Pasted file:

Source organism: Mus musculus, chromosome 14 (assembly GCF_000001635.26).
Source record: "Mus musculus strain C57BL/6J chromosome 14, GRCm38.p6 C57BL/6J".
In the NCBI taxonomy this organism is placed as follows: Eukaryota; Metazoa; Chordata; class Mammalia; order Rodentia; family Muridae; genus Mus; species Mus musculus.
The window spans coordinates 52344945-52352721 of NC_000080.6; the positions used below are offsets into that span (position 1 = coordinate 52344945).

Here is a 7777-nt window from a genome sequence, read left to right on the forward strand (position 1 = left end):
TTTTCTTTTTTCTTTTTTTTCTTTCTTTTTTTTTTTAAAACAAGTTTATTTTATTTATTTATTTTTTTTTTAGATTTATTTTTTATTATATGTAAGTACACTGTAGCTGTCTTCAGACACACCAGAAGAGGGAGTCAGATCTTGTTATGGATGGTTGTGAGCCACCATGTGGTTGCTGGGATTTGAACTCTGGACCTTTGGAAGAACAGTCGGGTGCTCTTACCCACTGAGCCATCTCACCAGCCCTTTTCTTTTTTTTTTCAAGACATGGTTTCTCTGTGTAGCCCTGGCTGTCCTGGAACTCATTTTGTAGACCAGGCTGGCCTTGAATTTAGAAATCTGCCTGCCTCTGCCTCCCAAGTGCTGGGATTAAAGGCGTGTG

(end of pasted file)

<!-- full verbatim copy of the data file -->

Source organism: Mus musculus, chromosome 14 (assembly GCF_000001635.26).
Source record: "Mus musculus strain C57BL/6J chromosome 14, GRCm38.p6 C57BL/6J".
In the NCBI taxonomy this organism is placed as follows: Eukaryota; Metazoa; Chordata; class Mammalia; order Rodentia; family Muridae; genus Mus; species Mus musculus.
The window spans coordinates 52344945-52352721 of NC_000080.6; the positions used below are offsets into that span (position 1 = coordinate 52344945).

Here is a 7777-nt window from a genome sequence, read left to right on the forward strand (position 1 = left end):
TTTTCTTTTTTCTTTTTTTTCTTTCTTTTTTTTTTTAAAACAAGTTTATTTTATTTATTTATTTTTTTTTTAGATTTATTTTTTATTATATGTAAGTACACTGTAGCTGTCTTCAGACACACCAGAAGAGGGAGTCAGATCTTGTTATGGATGGTTGTGAGCCACCATGTGGTTGCTGGGATTTGAACTCTGGACCTTTGGAAGAACAGTCGGGTGCTCTTACCCACTGAGCCATCTCACCAGCCCTTTTCTTTTTTTTTTCAAGACATGGTTTCTCTGTGTAGCCCTGGCTGTCCTGGAACTCATTTTGTAGACCAGGCTGGCCTTGAATTTAGAAATCTGCCTGCCTCTGCCTCCCAAGTGCTGGGATTAAAGGCGTGTG